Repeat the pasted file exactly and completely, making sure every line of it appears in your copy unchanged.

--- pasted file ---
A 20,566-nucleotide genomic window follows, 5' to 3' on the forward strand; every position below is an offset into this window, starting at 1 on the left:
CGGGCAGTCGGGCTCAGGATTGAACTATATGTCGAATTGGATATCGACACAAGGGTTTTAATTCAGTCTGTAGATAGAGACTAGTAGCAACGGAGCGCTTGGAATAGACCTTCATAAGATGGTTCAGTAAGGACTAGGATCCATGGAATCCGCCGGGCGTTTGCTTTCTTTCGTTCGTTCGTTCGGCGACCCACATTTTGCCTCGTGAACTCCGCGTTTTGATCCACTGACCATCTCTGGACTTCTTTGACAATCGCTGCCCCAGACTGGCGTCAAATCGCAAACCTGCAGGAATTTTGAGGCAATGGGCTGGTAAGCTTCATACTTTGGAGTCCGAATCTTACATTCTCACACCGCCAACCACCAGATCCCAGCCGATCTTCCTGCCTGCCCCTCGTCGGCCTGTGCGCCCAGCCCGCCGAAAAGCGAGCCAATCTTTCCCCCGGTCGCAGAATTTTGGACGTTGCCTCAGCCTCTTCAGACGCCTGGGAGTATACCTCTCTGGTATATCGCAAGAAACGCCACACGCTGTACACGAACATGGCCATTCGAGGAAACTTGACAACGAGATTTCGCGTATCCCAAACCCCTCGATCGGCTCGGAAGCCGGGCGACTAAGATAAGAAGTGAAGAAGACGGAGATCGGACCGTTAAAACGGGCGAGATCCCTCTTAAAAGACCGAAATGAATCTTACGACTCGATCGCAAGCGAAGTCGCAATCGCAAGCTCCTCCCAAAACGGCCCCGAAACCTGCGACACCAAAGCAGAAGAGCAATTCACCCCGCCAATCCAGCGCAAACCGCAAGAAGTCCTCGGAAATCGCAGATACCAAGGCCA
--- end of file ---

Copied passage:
A 20,566-nucleotide genomic window follows, 5' to 3' on the forward strand; every position below is an offset into this window, starting at 1 on the left:
CGGGCAGTCGGGCTCAGGATTGAACTATATGTCGAATTGGATATCGACACAAGGGTTTTAATTCAGTCTGTAGATAGAGACTAGTAGCAACGGAGCGCTTGGAATAGACCTTCATAAGATGGTTCAGTAAGGACTAGGATCCATGGAATCCGCCGGGCGTTTGCTTTCTTTCGTTCGTTCGTTCGGCGACCCACATTTTGCCTCGTGAACTCCGCGTTTTGATCCACTGACCATCTCTGGACTTCTTTGACAATCGCTGCCCCAGACTGGCGTCAAATCGCAAACCTGCAGGAATTTTGAGGCAATGGGCTGGTAAGCTTCATACTTTGGAGTCCGAATCTTACATTCTCACACCGCCAACCACCAGATCCCAGCCGATCTTCCTGCCTGCCCCTCGTCGGCCTGTGCGCCCAGCCCGCCGAAAAGCGAGCCAATCTTTCCCCCGGTCGCAGAATTTTGGACGTTGCCTCAGCCTCTTCAGACGCCTGGGAGTATACCTCTCTGGTATATCGCAAGAAACGCCACACGCTGTACACGAACATGGCCATTCGAGGAAACTTGACAACGAGATTTCGCGTATCCCAAACCCCTCGATCGGCTCGGAAGCCGGGCGACTAAGATAAGAAGTGAAGAAGACGGAGATCGGACCGTTAAAACGGGCGAGATCCCTCTTAAAAGACCGAAATGAATCTTACGACTCGATCGCAAGCGAAGTCGCAATCGCAAGCTCCTCCCAAAACGGCCCCGAAACCTGCGACACCAAAGCAGAAGAGCAATTCACCCCGCCAATCCAGCGCAAACCGCAAGAAGTCCTCGGAAATCGCAGATACCAAGGCCA